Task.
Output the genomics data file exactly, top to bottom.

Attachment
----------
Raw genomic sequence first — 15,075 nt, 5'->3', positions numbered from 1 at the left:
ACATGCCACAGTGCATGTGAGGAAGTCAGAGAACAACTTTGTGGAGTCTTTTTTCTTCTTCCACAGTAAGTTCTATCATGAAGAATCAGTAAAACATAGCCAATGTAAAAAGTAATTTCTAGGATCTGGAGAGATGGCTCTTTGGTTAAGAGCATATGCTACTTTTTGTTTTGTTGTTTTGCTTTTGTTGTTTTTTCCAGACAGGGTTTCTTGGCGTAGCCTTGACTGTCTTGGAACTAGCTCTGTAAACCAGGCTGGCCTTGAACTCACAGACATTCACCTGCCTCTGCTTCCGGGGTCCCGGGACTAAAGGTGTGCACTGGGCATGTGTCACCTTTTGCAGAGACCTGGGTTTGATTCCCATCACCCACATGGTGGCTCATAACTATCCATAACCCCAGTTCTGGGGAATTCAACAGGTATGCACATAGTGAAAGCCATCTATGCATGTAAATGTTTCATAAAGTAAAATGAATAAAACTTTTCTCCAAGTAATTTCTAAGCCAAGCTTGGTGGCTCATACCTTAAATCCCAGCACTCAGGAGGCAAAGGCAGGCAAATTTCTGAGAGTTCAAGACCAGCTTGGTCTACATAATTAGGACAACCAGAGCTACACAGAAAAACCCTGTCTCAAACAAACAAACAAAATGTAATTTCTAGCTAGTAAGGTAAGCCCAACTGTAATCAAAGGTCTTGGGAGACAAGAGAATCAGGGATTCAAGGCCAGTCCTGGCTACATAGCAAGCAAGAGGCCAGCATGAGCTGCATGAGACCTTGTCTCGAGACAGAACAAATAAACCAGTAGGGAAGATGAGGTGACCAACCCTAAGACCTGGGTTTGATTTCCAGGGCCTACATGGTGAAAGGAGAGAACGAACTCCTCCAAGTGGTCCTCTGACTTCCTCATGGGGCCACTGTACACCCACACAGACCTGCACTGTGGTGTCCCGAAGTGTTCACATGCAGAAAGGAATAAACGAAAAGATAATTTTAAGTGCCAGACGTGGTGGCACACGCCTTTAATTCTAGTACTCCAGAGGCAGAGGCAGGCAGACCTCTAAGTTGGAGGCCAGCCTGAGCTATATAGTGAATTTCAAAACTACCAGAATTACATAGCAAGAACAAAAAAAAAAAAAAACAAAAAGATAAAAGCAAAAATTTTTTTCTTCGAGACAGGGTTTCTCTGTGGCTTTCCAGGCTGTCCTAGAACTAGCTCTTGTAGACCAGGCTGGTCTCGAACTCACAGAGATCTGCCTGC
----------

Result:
Raw genomic sequence first — 15,075 nt, 5'->3', positions numbered from 1 at the left:
ACATGCCACAGTGCATGTGAGGAAGTCAGAGAACAACTTTGTGGAGTCTTTTTTCTTCTTCCACAGTAAGTTCTATCATGAAGAATCAGTAAAACATAGCCAATGTAAAAAGTAATTTCTAGGATCTGGAGAGATGGCTCTTTGGTTAAGAGCATATGCTACTTTTTGTTTTGTTGTTTTGCTTTTGTTGTTTTTTCCAGACAGGGTTTCTTGGCGTAGCCTTGACTGTCTTGGAACTAGCTCTGTAAACCAGGCTGGCCTTGAACTCACAGACATTCACCTGCCTCTGCTTCCGGGGTCCCGGGACTAAAGGTGTGCACTGGGCATGTGTCACCTTTTGCAGAGACCTGGGTTTGATTCCCATCACCCACATGGTGGCTCATAACTATCCATAACCCCAGTTCTGGGGAATTCAACAGGTATGCACATAGTGAAAGCCATCTATGCATGTAAATGTTTCATAAAGTAAAATGAATAAAACTTTTCTCCAAGTAATTTCTAAGCCAAGCTTGGTGGCTCATACCTTAAATCCCAGCACTCAGGAGGCAAAGGCAGGCAAATTTCTGAGAGTTCAAGACCAGCTTGGTCTACATAATTAGGACAACCAGAGCTACACAGAAAAACCCTGTCTCAAACAAACAAACAAAATGTAATTTCTAGCTAGTAAGGTAAGCCCAACTGTAATCAAAGGTCTTGGGAGACAAGAGAATCAGGGATTCAAGGCCAGTCCTGGCTACATAGCAAGCAAGAGGCCAGCATGAGCTGCATGAGACCTTGTCTCGAGACAGAACAAATAAACCAGTAGGGAAGATGAGGTGACCAACCCTAAGACCTGGGTTTGATTTCCAGGGCCTACATGGTGAAAGGAGAGAACGAACTCCTCCAAGTGGTCCTCTGACTTCCTCATGGGGCCACTGTACACCCACACAGACCTGCACTGTGGTGTCCCGAAGTGTTCACATGCAGAAAGGAATAAACGAAAAGATAATTTTAAGTGCCAGACGTGGTGGCACACGCCTTTAATTCTAGTACTCCAGAGGCAGAGGCAGGCAGACCTCTAAGTTGGAGGCCAGCCTGAGCTATATAGTGAATTTCAAAACTACCAGAATTACATAGCAAGAACAAAAAAAAAAAAAAACAAAAAGATAAAAGCAAAAATTTTTTTCTTCGAGACAGGGTTTCTCTGTGGCTTTCCAGGCTGTCCTAGAACTAGCTCTTGTAGACCAGGCTGGTCTCGAACTCACAGAGATCTGCCTGC